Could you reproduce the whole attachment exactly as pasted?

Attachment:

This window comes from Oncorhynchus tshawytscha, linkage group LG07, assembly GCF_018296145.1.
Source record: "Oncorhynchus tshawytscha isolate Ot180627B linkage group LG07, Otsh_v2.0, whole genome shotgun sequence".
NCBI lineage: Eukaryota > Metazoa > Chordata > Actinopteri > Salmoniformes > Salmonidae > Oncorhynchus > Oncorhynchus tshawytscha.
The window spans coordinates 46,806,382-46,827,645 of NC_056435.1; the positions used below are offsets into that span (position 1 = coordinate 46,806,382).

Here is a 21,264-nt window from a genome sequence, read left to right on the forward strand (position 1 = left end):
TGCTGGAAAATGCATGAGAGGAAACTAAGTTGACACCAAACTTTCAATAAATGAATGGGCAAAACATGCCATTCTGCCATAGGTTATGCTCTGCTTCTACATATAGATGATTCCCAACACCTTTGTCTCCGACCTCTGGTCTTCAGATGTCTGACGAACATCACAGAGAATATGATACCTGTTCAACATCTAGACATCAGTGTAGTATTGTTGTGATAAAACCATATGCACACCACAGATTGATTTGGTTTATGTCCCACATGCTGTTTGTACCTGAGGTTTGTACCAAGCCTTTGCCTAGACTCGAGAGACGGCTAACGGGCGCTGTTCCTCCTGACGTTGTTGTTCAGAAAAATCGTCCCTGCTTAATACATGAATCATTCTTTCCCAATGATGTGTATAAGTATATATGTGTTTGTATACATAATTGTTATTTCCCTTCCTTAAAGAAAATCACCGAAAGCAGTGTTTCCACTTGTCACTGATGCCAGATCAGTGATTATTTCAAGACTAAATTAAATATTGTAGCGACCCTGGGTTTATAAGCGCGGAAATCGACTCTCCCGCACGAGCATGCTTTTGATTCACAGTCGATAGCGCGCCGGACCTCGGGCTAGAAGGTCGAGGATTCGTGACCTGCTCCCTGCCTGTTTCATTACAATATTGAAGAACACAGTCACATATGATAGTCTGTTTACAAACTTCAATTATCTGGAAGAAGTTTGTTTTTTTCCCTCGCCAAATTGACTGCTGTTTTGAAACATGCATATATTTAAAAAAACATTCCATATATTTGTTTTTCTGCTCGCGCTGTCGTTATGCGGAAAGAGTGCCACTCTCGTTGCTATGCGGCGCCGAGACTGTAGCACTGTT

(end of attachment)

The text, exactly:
This window comes from Oncorhynchus tshawytscha, linkage group LG07, assembly GCF_018296145.1.
Source record: "Oncorhynchus tshawytscha isolate Ot180627B linkage group LG07, Otsh_v2.0, whole genome shotgun sequence".
NCBI lineage: Eukaryota > Metazoa > Chordata > Actinopteri > Salmoniformes > Salmonidae > Oncorhynchus > Oncorhynchus tshawytscha.
The window spans coordinates 46,806,382-46,827,645 of NC_056435.1; the positions used below are offsets into that span (position 1 = coordinate 46,806,382).

Here is a 21,264-nt window from a genome sequence, read left to right on the forward strand (position 1 = left end):
TGCTGGAAAATGCATGAGAGGAAACTAAGTTGACACCAAACTTTCAATAAATGAATGGGCAAAACATGCCATTCTGCCATAGGTTATGCTCTGCTTCTACATATAGATGATTCCCAACACCTTTGTCTCCGACCTCTGGTCTTCAGATGTCTGACGAACATCACAGAGAATATGATACCTGTTCAACATCTAGACATCAGTGTAGTATTGTTGTGATAAAACCATATGCACACCACAGATTGATTTGGTTTATGTCCCACATGCTGTTTGTACCTGAGGTTTGTACCAAGCCTTTGCCTAGACTCGAGAGACGGCTAACGGGCGCTGTTCCTCCTGACGTTGTTGTTCAGAAAAATCGTCCCTGCTTAATACATGAATCATTCTTTCCCAATGATGTGTATAAGTATATATGTGTTTGTATACATAATTGTTATTTCCCTTCCTTAAAGAAAATCACCGAAAGCAGTGTTTCCACTTGTCACTGATGCCAGATCAGTGATTATTTCAAGACTAAATTAAATATTGTAGCGACCCTGGGTTTATAAGCGCGGAAATCGACTCTCCCGCACGAGCATGCTTTTGATTCACAGTCGATAGCGCGCCGGACCTCGGGCTAGAAGGTCGAGGATTCGTGACCTGCTCCCTGCCTGTTTCATTACAATATTGAAGAACACAGTCACATATGATAGTCTGTTTACAAACTTCAATTATCTGGAAGAAGTTTGTTTTTTTCCCTCGCCAAATTGACTGCTGTTTTGAAACATGCATATATTTAAAAAAACATTCCATATATTTGTTTTTCTGCTCGCGCTGTCGTTATGCGGAAAGAGTGCCACTCTCGTTGCTATGCGGCGCCGAGACTGTAGCACTGTT